China’s adoption of facial recognition has been so aggressive that even gyms are using it. And it may come as no surprise that some are not using it responsibly. Last week, police in the city of Suqian, in eastern Jiangsu province, found that a local gym using facial recognition for access control left facial data on more than 20,000 members unencrypted and unprotected. The Suqian police posted about it on its official Weibo account and the story was picked up by local media.
Suqian police said that the gym violated China’s Cybersecurity Law by failing to inform users about the purpose of collecting and using their personal data. The police also said the gym failed to take “technical or other necessary measures” to ensure the security of that data, as required by the law. Other data collected by the gym included names, phone numbers and fingerprints.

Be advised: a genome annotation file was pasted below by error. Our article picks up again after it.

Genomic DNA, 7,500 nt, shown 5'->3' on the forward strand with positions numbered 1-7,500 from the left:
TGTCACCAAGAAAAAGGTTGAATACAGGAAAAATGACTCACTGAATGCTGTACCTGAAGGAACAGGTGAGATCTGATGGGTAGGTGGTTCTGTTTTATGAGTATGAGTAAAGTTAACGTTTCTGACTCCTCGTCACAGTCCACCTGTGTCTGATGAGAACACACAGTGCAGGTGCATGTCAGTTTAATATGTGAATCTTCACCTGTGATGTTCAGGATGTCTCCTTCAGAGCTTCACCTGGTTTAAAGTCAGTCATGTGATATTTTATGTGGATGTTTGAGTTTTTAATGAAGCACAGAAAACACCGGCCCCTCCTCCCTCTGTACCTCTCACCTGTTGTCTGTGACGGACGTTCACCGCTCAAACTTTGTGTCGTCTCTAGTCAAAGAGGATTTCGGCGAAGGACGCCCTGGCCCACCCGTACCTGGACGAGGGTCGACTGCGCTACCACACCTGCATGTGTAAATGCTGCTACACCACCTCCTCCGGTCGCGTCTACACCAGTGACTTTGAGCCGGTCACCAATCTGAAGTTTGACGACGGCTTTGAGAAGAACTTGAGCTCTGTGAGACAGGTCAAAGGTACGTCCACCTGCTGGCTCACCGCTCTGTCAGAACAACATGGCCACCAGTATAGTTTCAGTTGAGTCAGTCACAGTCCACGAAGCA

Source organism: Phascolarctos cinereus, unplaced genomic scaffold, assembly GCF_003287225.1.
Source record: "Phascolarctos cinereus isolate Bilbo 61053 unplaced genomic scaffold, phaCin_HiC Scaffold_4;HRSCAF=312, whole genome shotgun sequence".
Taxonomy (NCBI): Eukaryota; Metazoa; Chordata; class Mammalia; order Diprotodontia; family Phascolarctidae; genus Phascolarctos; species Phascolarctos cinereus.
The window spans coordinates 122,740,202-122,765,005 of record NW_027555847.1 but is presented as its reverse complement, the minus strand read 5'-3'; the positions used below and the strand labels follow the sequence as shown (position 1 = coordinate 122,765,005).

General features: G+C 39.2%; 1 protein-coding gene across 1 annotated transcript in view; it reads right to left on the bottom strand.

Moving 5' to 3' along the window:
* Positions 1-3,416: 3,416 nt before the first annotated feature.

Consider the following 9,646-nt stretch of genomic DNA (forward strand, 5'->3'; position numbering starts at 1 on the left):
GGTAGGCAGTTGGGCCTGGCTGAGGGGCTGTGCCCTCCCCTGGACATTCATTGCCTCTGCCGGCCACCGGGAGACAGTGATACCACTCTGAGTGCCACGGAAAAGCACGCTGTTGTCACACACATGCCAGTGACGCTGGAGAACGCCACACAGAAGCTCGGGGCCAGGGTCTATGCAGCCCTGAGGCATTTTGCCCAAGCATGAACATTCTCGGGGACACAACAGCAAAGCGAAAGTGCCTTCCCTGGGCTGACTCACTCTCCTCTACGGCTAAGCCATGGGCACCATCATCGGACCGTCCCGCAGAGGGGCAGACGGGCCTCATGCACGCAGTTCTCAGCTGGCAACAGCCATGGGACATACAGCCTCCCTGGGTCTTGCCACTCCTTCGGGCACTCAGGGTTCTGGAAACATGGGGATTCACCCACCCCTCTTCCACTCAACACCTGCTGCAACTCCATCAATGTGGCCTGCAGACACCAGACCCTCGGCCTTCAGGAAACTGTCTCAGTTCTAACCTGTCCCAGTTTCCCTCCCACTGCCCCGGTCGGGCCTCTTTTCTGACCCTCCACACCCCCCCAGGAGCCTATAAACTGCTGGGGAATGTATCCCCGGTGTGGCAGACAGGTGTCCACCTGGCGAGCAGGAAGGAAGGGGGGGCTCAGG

Suqian police said that they discovered the problem while conducting a cybersecurity check at the gym in late April during an “internet cleaning” campaign. The police gave the gym a warning and ordered it to "rectify" the problems. Chinese newspaper Southern Metropolis Daily reported that this is the first time a physical shop was punished for the illegal use of people’s facial data. Previous cases only involved online applications, according to the paper.